When he started out at TPRC, Marten got a lot of questions. “Small and big questions on such matters as the thermal stability and degradation of materials. Not a lot was known about those things yet, which immediately made me feel like I had something to contribute here as a chemistry expert. This was confirmed in my first Technical Advisory Board (TAB) meeting with our partners. They were also fascinated with my view of things and that served as a great motivation. It still does, actually. Recently the topic of surface treatment of thermoplastic composites prior to painting has gained a lot of interest since they are more widely applied. The challenge is that thermoplastic composites have a high chemical resistance and are therefore very difficult to bond to other materials. Sandblasting, which increases the surface roughness, is one method that has already been industrialized, but it’s not ideal since the surface chemistry is not affected by it. Finding a surface treatment solution that is able to chemically activate the surface in an efficient way and which subsequently enables the formation of a strong and durable bond, that’s the holy grail.”

Liran Marten Gijsvan Ouwerkerk

Close-knit team
Whereas Marten was very familiar with his surroundings and TPRC, this wasn’t the case for Liran. Marten: “Our team is a lot bigger now, but the atmosphere is still very open. At TPRC we have a lot of freedom to carry out our work as we see fit and to touch base with colleagues and industry.” Liran: “That is definitely true. Although everything was new, I felt part of the team from the beginning. There’s a great, scholarly vibe here. Everyone wants to help each other.”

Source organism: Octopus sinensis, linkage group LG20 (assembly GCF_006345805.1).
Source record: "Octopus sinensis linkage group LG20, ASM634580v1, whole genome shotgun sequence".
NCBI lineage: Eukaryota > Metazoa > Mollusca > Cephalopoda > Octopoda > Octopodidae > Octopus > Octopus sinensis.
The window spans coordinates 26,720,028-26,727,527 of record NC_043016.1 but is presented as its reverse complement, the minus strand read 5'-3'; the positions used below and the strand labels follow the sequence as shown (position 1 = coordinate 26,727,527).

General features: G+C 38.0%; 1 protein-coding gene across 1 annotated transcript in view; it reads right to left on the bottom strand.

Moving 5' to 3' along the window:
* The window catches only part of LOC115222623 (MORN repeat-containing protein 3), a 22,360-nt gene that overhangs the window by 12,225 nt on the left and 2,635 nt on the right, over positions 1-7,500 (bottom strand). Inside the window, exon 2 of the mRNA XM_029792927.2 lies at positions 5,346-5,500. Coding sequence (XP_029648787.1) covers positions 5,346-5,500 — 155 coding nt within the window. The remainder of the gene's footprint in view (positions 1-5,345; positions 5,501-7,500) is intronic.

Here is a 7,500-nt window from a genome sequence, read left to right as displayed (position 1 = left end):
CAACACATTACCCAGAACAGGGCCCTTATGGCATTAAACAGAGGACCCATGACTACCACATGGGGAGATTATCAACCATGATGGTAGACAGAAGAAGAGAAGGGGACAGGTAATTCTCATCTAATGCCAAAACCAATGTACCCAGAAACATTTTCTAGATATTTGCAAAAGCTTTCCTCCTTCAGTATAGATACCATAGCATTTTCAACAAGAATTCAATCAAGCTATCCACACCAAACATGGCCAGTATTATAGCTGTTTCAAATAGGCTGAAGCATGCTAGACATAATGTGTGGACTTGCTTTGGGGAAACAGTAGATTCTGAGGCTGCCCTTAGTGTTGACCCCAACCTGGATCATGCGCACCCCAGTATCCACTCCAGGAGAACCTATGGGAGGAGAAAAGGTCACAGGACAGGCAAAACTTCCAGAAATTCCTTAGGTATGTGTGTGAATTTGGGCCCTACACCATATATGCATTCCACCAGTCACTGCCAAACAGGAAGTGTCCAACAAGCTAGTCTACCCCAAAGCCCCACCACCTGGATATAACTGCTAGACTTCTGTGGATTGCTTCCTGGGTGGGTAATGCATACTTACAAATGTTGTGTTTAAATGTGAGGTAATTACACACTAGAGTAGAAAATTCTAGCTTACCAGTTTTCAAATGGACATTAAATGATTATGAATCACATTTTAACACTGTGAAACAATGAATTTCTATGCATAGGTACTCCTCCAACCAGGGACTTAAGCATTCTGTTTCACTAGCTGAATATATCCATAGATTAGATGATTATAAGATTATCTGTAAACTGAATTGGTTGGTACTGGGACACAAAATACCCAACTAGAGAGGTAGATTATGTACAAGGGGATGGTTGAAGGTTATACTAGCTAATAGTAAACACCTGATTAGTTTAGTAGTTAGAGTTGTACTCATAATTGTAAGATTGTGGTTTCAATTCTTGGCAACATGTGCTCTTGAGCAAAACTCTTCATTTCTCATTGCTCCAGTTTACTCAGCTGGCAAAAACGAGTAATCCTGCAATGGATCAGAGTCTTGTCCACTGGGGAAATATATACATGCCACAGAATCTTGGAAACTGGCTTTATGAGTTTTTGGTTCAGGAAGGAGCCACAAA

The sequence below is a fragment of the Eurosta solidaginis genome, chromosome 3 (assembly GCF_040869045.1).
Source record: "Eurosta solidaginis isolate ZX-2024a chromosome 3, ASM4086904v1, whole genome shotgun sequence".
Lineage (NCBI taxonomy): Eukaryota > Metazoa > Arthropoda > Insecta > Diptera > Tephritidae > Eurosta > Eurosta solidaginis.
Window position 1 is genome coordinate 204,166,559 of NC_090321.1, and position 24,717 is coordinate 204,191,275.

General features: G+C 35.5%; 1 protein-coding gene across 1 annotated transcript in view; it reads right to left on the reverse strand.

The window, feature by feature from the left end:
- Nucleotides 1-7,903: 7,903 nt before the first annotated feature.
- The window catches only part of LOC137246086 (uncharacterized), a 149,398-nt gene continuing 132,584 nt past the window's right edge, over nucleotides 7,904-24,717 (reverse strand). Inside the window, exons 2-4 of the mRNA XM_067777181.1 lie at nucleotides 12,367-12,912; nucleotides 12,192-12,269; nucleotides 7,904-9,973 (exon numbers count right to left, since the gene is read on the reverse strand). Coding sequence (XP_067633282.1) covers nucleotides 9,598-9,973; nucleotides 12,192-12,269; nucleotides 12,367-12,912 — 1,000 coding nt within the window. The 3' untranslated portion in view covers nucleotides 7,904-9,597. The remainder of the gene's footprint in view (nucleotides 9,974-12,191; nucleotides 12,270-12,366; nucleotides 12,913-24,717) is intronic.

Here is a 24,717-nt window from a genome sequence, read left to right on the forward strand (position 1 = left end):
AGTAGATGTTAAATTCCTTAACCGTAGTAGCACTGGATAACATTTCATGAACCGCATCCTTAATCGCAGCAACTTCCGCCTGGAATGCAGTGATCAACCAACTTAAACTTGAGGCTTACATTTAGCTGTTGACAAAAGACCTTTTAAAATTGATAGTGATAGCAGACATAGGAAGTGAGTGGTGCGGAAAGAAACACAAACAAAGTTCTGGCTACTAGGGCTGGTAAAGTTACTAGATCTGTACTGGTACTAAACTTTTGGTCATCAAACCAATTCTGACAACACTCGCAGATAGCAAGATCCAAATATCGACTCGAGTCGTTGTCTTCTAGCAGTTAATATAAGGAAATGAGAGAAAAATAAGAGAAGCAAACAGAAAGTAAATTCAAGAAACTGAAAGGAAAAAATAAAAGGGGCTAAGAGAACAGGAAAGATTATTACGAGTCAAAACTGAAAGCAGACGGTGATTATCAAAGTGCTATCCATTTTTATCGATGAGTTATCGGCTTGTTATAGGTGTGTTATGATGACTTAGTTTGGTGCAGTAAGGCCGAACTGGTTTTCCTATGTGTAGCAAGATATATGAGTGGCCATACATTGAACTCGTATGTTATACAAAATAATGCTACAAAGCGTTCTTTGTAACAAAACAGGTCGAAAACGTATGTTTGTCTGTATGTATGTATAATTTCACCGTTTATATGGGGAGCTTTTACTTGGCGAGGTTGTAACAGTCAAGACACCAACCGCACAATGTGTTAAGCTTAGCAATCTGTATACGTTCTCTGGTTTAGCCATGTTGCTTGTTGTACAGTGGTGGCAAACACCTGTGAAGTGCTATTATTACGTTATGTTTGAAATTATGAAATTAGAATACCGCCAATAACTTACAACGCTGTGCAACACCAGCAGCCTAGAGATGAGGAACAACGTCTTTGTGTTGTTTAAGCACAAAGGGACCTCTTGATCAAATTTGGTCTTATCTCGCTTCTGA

Although Liran is an adventurer with great adaptation skills, he recognizes the first months in Enschede weren’t always easy. “We live close to the center of Enschede and generally enjoy the cozy and quiet atmosphere, but sometimes our Israeli DNA gets in the way a little bit. We moved here from Haifa, where life was warm and intense. We sometimes miss the beach and the views of Mount Carmel, which was very close. For the rest we are doing great. Our kids are going to the international school in Enschede and like it there. Their English is getting quite good. As a PhD candidate, I have a few more years to go here and I’m looking forward to it – I’m looking forward to the future.”


Our series #TPRCminds introduces you to the people behind our success. Who are they? What is their background? What drives them and what do they dream about? How do they look at the future of thermoplastic composites? Continue reading other #TPRCminds episodes:

Photos ©Gijs van Ouwerkerk

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We have recently celebrated our tenth anniversary. The TPRC, which started out small with just a few researchers, has since developed considerably. The key to this success? TPRC’s people, without whose expertise and drive there would be no future.

Our series #TPRCminds introduces you to the people behind our success. Who are they? What is their background? What drives them and what do they dream about? How do they look at the future of thermoplastic composites?